Woman allowed to challenge dead daughter's egg use ruling
A 60-year-old woman who wants to use her late daughter's frozen eggs to give birth to her own grandchild has been allowed to continue her legal battle.
The woman is taking action against the UK regulator's refusal to allow her to take her only child's eggs to a US clinic to be used with donor sperm.
She lost a High Court case last year but the Court of Appeal granted her permission to challenge the decision.
Her daughter died of cancer in 2011 and was said to have approved of the plan.
The Human Fertilisation and Embryology Authority (HFEA) said her eggs could not be released from storage in London because she did not give her full written consent before her death at the age of 28.
It was reported that if the case was successful, the woman, who can only be referred to as Mrs M for legal reasons, could have become the first person in the world to become pregnant using a dead daughter's eggs.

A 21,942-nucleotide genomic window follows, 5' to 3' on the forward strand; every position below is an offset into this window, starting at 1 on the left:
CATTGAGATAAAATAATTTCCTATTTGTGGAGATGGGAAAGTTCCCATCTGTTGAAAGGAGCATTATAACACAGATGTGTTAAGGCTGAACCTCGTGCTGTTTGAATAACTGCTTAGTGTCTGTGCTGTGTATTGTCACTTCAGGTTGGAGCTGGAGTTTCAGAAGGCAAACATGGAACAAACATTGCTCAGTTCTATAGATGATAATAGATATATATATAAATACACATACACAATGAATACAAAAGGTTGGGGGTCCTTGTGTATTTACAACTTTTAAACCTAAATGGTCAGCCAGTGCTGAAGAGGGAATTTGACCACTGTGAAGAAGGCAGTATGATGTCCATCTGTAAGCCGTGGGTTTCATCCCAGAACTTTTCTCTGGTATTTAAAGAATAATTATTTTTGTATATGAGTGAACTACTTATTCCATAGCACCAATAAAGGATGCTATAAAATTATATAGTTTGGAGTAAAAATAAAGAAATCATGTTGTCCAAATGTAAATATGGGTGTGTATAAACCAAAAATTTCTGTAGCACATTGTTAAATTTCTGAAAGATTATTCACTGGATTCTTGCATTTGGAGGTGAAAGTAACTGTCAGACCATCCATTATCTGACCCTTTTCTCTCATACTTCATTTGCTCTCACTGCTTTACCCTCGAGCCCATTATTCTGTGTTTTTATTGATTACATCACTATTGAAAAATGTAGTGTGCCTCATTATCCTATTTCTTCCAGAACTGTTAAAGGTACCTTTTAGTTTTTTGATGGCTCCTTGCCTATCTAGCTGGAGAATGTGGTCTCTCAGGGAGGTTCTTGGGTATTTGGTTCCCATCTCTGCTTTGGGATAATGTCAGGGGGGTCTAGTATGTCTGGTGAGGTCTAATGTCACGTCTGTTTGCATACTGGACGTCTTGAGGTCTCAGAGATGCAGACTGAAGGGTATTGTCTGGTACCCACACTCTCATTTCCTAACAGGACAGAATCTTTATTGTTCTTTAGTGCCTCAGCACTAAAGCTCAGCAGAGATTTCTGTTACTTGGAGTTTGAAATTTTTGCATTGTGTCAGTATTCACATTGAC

The High Court was told the daughter was desperate to have children and had asked her mother to "carry my babies".
Lawyers acting for the woman and her husband told Mr Justice Ouseley she would have been "devastated" if she had known her eggs could not be used.
The judge ruled that the HFEA was entitled to find the daughter had not given "the required consent" and said there had been no breach of the family's human rights.
But he said he was dismissing the case "conscious of the additional distress which this will bring to the claimants, whose aim has been to honour their daughter's dying wish".
'Prospect of success'
At the Court of Appeal, Jenni Richards QC argued there was "clear evidence" of what the couple's daughter wanted to happen to her eggs after she died.
One of the judges, Lord Justice Treacy, said the case papers had left him doubtful as to whether there would be "sufficiently strong" reasons to allow the challenge to continue further. But after hearing submissions in court, he now concluded there was "an arguable case with a real prospect of success".
The case will be considered on a date to be fixed.